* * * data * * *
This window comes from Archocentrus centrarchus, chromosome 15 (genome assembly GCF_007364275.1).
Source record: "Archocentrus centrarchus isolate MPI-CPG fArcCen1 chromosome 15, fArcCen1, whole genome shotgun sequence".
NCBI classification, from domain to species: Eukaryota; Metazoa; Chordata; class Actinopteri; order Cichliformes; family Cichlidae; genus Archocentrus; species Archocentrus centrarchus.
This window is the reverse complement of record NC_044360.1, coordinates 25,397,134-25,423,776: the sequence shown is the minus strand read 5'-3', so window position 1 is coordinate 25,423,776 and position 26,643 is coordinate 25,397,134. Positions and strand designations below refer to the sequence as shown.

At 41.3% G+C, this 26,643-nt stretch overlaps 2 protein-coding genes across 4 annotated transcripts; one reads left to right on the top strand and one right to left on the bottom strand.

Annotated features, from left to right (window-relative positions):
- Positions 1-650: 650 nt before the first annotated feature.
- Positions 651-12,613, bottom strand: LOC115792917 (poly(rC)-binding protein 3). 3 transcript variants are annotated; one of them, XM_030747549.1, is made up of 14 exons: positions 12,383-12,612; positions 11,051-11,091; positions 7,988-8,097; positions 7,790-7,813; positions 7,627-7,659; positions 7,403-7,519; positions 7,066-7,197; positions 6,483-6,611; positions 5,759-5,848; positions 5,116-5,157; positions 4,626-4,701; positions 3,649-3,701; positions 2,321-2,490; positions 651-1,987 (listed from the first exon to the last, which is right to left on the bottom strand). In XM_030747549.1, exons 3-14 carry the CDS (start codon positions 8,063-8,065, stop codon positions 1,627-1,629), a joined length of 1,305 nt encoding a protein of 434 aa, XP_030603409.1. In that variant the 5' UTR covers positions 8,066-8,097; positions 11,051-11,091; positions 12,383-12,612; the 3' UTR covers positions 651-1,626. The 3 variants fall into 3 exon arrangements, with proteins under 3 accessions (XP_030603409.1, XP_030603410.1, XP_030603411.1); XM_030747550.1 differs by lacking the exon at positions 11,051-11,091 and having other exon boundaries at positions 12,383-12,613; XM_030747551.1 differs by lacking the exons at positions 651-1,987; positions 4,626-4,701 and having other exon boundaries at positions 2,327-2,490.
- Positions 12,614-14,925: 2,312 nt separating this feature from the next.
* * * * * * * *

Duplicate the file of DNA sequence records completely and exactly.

This window comes from Archocentrus centrarchus, chromosome 15 (genome assembly GCF_007364275.1).
Source record: "Archocentrus centrarchus isolate MPI-CPG fArcCen1 chromosome 15, fArcCen1, whole genome shotgun sequence".
NCBI classification, from domain to species: Eukaryota; Metazoa; Chordata; class Actinopteri; order Cichliformes; family Cichlidae; genus Archocentrus; species Archocentrus centrarchus.
This window is the reverse complement of record NC_044360.1, coordinates 25,397,134-25,423,776: the sequence shown is the minus strand read 5'-3', so window position 1 is coordinate 25,423,776 and position 26,643 is coordinate 25,397,134. Positions and strand designations below refer to the sequence as shown.

At 41.3% G+C, this 26,643-nt stretch overlaps 2 protein-coding genes across 4 annotated transcripts; one reads left to right on the top strand and one right to left on the bottom strand.

Annotated features, from left to right (window-relative positions):
- Positions 1-650: 650 nt before the first annotated feature.
- Positions 651-12,613, bottom strand: LOC115792917 (poly(rC)-binding protein 3). 3 transcript variants are annotated; one of them, XM_030747549.1, is made up of 14 exons: positions 12,383-12,612; positions 11,051-11,091; positions 7,988-8,097; positions 7,790-7,813; positions 7,627-7,659; positions 7,403-7,519; positions 7,066-7,197; positions 6,483-6,611; positions 5,759-5,848; positions 5,116-5,157; positions 4,626-4,701; positions 3,649-3,701; positions 2,321-2,490; positions 651-1,987 (listed from the first exon to the last, which is right to left on the bottom strand). In XM_030747549.1, exons 3-14 carry the CDS (start codon positions 8,063-8,065, stop codon positions 1,627-1,629), a joined length of 1,305 nt encoding a protein of 434 aa, XP_030603409.1. In that variant the 5' UTR covers positions 8,066-8,097; positions 11,051-11,091; positions 12,383-12,612; the 3' UTR covers positions 651-1,626. The 3 variants fall into 3 exon arrangements, with proteins under 3 accessions (XP_030603409.1, XP_030603410.1, XP_030603411.1); XM_030747550.1 differs by lacking the exon at positions 11,051-11,091 and having other exon boundaries at positions 12,383-12,613; XM_030747551.1 differs by lacking the exons at positions 651-1,987; positions 4,626-4,701 and having other exon boundaries at positions 2,327-2,490.
- Positions 12,614-14,925: 2,312 nt separating this feature from the next.